The tour involved an overview of NASA's ongoing data collection programme from the many international polar-orbiting satellites that pass overhead … on average once an hour, and collecting such data as ocean salinity and temperature measurements. This was followed by a visit to the hilltop dome housing NASA's dish antenna. There, in minus 30-something degrees, we watched in awe as the 10m dish leapt with surprising agility to its task and tracked a satellite from horizon to horizon. Fascinating stuff, and beaut to see!

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Author: Marie

Date: 5/05/2013

Temperature: -25

Wind Speed: 10 knots

Temperature with wind chill: -30

Sunrise: n/a

Sunset: n/a

 

Last Suday to enjoy the last minutes of daylight we went for a walk that is quite famous here: Castle Rock loop. The track starts from McMurdo station, which is just over the hill, goes nice and flat to Castle rock (where we went for our first day out and also for the last sunset), comes down along the "Kiwi ski field" (open in summer but now closed). It's supposed to be a 5 to 8 hour journey, but in winter you would probably hike the loop in about 4 hours. It's too cold to stop moving or walking for long. Your camera freezes quickly if you spend too much time setting it. Alternatively, your battery goes flat quickly too if you take the camera out of your warm pocket too often.

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Jamie and Molly in their winter gear

 

We still manage several breaks, at every emergency rescue station we pass by. Our American neighbours have two red domes that look half like a metal igloo, half like space craft. One of them has even got an old style phone. Overwintering Americans have also built a real igloo (out of ice bricks) where we had our first tea break out of a thermos bottle.

 

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United State Antarctic Program Emergency Shelter

 

Down the Kiwi ski field there is a green bubble, the Antarctica New Zealand emergency shelter, where we had our last tea break before finishing our journey. The track is flagged all the way and very secure. Despite the grey weather, we enjoyed a pale light, and even some blue sky around 2pm. It was warm for Antarctica, only -25 and with almost no wind.

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Author: Stefan

Date: 23/04/2013

Temperature: -26 degrees

Windspeed: 13 knots

Temperature with Wind Chill: -39 degrees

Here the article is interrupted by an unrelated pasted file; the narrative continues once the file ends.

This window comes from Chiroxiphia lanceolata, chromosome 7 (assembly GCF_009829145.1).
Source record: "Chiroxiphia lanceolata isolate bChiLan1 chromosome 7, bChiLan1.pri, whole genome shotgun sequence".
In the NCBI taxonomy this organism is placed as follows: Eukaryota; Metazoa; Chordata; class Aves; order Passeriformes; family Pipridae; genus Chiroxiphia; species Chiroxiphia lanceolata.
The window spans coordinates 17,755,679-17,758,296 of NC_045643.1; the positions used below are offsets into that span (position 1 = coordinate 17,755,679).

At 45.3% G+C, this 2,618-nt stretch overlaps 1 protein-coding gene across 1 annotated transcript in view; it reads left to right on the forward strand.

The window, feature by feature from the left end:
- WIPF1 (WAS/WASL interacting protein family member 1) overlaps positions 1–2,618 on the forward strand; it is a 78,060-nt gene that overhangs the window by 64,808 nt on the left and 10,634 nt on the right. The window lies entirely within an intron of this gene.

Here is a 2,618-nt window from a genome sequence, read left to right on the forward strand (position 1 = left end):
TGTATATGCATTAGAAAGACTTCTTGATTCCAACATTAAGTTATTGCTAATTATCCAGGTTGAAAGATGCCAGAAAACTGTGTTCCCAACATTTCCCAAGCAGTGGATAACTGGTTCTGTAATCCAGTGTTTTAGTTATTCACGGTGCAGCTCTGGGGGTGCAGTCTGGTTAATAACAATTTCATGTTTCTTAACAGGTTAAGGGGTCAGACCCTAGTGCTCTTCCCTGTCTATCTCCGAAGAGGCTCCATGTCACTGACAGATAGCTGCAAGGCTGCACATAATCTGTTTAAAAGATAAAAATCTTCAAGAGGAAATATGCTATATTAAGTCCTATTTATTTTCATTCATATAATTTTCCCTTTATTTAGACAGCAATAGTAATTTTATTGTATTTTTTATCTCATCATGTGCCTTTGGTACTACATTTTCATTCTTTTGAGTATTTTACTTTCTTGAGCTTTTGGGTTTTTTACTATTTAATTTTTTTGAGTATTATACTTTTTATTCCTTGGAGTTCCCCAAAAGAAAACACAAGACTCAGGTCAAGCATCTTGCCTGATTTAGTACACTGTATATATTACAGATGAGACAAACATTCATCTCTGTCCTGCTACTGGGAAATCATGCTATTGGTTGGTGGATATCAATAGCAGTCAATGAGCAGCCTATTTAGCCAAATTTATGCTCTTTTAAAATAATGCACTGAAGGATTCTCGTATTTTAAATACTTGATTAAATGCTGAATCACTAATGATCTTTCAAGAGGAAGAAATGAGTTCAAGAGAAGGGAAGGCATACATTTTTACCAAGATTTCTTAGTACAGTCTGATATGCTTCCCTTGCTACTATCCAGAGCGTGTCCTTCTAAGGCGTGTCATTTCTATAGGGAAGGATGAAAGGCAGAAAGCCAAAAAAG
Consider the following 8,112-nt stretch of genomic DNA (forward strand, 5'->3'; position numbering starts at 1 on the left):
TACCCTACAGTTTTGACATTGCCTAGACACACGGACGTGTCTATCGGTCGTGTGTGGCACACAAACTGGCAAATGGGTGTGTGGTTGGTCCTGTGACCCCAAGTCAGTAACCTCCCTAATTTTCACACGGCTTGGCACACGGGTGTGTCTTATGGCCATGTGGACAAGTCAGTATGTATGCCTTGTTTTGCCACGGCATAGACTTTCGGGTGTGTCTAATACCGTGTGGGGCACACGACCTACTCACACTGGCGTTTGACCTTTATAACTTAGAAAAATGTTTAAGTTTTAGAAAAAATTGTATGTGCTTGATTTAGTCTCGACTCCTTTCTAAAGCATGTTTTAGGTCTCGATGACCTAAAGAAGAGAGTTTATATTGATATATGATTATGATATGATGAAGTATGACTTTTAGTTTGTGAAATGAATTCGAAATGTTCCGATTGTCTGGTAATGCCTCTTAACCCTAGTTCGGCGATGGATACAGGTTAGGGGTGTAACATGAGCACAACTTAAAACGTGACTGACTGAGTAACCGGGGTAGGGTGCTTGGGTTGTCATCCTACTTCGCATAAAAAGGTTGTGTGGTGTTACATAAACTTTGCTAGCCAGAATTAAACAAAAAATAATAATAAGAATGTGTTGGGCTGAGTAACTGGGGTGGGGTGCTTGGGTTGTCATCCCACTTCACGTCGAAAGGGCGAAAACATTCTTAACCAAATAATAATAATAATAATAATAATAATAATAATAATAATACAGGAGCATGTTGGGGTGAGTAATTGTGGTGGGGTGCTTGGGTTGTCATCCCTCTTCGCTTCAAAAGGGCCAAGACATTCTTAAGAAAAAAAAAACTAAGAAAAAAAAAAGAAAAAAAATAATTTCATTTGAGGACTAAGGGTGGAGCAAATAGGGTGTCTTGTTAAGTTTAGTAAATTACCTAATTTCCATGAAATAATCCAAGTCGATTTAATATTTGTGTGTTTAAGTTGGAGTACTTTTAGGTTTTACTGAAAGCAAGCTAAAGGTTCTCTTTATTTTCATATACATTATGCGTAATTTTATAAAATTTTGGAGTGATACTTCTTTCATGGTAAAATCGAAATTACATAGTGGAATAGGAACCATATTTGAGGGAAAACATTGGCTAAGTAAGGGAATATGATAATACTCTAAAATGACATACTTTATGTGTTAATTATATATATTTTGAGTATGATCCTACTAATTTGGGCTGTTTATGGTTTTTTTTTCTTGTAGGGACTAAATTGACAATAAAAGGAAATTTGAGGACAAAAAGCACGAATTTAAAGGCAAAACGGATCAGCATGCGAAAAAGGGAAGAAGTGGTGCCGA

Sunrise: 11.46am

Sunset: 1.56pm

 

Being down on the Ice is a difficult balance. All winter-over staff (AHT+AntNZ) have a massive amount of work to get through during the season. But the idea that a season can be acheived without a good slice of humour added into the mix is pretty naive.

 

The more I read of the explorers the more I'm facinated by what they got up to, and the dour accounts that follow. From journals of the long journey to Antarctica in the Discovery, comes an odd account of a "ducking pool": made from a wooden scaffold and sails, created aboard the ship, and through which (it seems) the men had to run a watery "Neptunes" gauntlet featuring razor blades and lather! In the games that followed Walker (a Dundee whaler) had his thumb "clean bitten to the bone." Scott's accounts of the soapy events were "The party was rather too lavishly regaled with whisky" and that the men "were a little rough towards the end"?

 

Click here for a picture of sails being rigged for Neptune's Gauntlet aboard the Discovery: http://www.spri.cam.ac.uk/library/pictures/catalogue/article/p83.6.2.3.10/ photo credit Anon.

 

Needless to say there has been no thumb biting at Scott Base, although April the 1st was enjoyed by planting a fake "leak" in the water treatment plant. A series of 'emergency calls' later (out of work hours), the ever professional Graeme, attended the scene with great concern, and with a very well developed Preston-ian sense of humour, enjoyed the hijinks. He has become rather fond of the leek and it's since become a mascot of the water treatment plant.

 

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Graham and his new friend. Credit: Jonny5

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Today, we went to Cape Evans, where the famous hut from the Terra Nova Expedition is located. The helicopter flight took 20 minutes and it was spectacular with great views over the the McMurdo Ice Shelf and sea ice. A group of conservators from the Antarctic Heritage Trust has been spending the whole summer here to work on the famous hut. They have a cosy camp with a communal kitchen and dining hut and several polar tents. Actually, these kind of tents were also used by Scott and their design has only little changed since then. They are can withstand stronger winds than mountain tents. From our lunch break we had a great view on Scott’s hut . After we were done with our sample collection the conservators from AHT showed us the hut.


Flight over the ice

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Polar tents at Cape Evans

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Scott's hut  build during the Terra Nova Expedition

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Conservation work at the hut by Antarctic Heritage Trust